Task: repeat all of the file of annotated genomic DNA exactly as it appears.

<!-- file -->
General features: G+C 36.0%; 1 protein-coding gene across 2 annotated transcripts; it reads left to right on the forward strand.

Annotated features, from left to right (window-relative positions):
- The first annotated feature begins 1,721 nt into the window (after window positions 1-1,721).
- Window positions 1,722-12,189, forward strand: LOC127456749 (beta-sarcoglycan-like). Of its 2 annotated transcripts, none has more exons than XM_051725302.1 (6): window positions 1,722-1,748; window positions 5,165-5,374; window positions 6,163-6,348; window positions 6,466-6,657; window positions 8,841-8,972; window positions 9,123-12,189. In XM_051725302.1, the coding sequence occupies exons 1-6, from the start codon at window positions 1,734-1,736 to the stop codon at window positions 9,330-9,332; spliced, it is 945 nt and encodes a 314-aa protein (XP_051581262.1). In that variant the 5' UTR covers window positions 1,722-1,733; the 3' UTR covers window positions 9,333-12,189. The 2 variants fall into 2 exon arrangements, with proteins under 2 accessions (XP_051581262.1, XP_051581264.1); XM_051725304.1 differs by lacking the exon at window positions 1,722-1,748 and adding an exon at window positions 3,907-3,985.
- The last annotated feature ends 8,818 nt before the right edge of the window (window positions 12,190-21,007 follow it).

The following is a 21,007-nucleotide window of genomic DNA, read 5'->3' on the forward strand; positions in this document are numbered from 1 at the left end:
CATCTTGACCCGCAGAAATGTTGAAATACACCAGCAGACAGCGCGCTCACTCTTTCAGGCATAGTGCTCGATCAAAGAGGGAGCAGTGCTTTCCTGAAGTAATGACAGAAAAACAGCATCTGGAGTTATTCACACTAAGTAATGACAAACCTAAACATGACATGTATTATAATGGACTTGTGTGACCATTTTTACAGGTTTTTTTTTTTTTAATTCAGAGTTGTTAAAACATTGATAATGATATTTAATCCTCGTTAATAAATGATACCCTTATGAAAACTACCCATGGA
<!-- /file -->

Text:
General features: G+C 36.0%; 1 protein-coding gene across 2 annotated transcripts; it reads left to right on the forward strand.

Annotated features, from left to right (window-relative positions):
- The first annotated feature begins 1,721 nt into the window (after window positions 1-1,721).
- Window positions 1,722-12,189, forward strand: LOC127456749 (beta-sarcoglycan-like). Of its 2 annotated transcripts, none has more exons than XM_051725302.1 (6): window positions 1,722-1,748; window positions 5,165-5,374; window positions 6,163-6,348; window positions 6,466-6,657; window positions 8,841-8,972; window positions 9,123-12,189. In XM_051725302.1, the coding sequence occupies exons 1-6, from the start codon at window positions 1,734-1,736 to the stop codon at window positions 9,330-9,332; spliced, it is 945 nt and encodes a 314-aa protein (XP_051581262.1). In that variant the 5' UTR covers window positions 1,722-1,733; the 3' UTR covers window positions 9,333-12,189. The 2 variants fall into 2 exon arrangements, with proteins under 2 accessions (XP_051581262.1, XP_051581264.1); XM_051725304.1 differs by lacking the exon at window positions 1,722-1,748 and adding an exon at window positions 3,907-3,985.
- The last annotated feature ends 8,818 nt before the right edge of the window (window positions 12,190-21,007 follow it).

The following is a 21,007-nucleotide window of genomic DNA, read 5'->3' on the forward strand; positions in this document are numbered from 1 at the left end:
CATCTTGACCCGCAGAAATGTTGAAATACACCAGCAGACAGCGCGCTCACTCTTTCAGGCATAGTGCTCGATCAAAGAGGGAGCAGTGCTTTCCTGAAGTAATGACAGAAAAACAGCATCTGGAGTTATTCACACTAAGTAATGACAAACCTAAACATGACATGTATTATAATGGACTTGTGTGACCATTTTTACAGGTTTTTTTTTTTTTAATTCAGAGTTGTTAAAACATTGATAATGATATTTAATCCTCGTTAATAAATGATACCCTTATGAAAACTACCCATGGA